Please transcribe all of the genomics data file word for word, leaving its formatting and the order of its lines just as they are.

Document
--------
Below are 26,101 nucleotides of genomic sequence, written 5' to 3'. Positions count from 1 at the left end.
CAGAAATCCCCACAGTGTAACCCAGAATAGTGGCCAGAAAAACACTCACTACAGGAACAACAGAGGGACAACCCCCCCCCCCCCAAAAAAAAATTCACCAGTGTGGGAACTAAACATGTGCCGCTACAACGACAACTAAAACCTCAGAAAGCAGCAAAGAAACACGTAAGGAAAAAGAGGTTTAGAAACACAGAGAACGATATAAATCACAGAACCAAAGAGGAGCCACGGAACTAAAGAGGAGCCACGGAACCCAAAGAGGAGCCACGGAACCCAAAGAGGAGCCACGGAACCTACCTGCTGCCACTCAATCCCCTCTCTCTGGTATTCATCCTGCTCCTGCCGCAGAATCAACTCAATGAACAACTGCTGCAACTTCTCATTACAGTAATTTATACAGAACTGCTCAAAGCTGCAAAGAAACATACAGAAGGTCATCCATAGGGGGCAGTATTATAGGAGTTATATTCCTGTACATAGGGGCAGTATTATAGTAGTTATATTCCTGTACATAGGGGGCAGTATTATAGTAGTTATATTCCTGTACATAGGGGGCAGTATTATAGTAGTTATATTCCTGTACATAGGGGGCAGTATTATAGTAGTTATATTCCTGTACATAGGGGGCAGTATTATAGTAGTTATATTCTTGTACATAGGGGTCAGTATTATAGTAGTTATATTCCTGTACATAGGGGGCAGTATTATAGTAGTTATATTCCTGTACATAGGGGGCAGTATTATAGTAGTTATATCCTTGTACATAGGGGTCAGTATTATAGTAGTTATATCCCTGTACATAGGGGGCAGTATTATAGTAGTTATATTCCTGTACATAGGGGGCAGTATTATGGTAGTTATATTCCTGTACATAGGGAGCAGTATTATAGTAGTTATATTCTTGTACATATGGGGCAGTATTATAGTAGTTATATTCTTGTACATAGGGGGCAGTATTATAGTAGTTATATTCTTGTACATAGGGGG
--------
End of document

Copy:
Below are 26,101 nucleotides of genomic sequence, written 5' to 3'. Positions count from 1 at the left end.
CAGAAATCCCCACAGTGTAACCCAGAATAGTGGCCAGAAAAACACTCACTACAGGAACAACAGAGGGACAACCCCCCCCCCCCCAAAAAAAAATTCACCAGTGTGGGAACTAAACATGTGCCGCTACAACGACAACTAAAACCTCAGAAAGCAGCAAAGAAACACGTAAGGAAAAAGAGGTTTAGAAACACAGAGAACGATATAAATCACAGAACCAAAGAGGAGCCACGGAACTAAAGAGGAGCCACGGAACCCAAAGAGGAGCCACGGAACCCAAAGAGGAGCCACGGAACCTACCTGCTGCCACTCAATCCCCTCTCTCTGGTATTCATCCTGCTCCTGCCGCAGAATCAACTCAATGAACAACTGCTGCAACTTCTCATTACAGTAATTTATACAGAACTGCTCAAAGCTGCAAAGAAACATACAGAAGGTCATCCATAGGGGGCAGTATTATAGGAGTTATATTCCTGTACATAGGGGCAGTATTATAGTAGTTATATTCCTGTACATAGGGGGCAGTATTATAGTAGTTATATTCCTGTACATAGGGGGCAGTATTATAGTAGTTATATTCCTGTACATAGGGGGCAGTATTATAGTAGTTATATTCCTGTACATAGGGGGCAGTATTATAGTAGTTATATTCTTGTACATAGGGGTCAGTATTATAGTAGTTATATTCCTGTACATAGGGGGCAGTATTATAGTAGTTATATTCCTGTACATAGGGGGCAGTATTATAGTAGTTATATCCTTGTACATAGGGGTCAGTATTATAGTAGTTATATCCCTGTACATAGGGGGCAGTATTATAGTAGTTATATTCCTGTACATAGGGGGCAGTATTATGGTAGTTATATTCCTGTACATAGGGAGCAGTATTATAGTAGTTATATTCTTGTACATATGGGGCAGTATTATAGTAGTTATATTCTTGTACATAGGGGGCAGTATTATAGTAGTTATATTCTTGTACATAGGGGG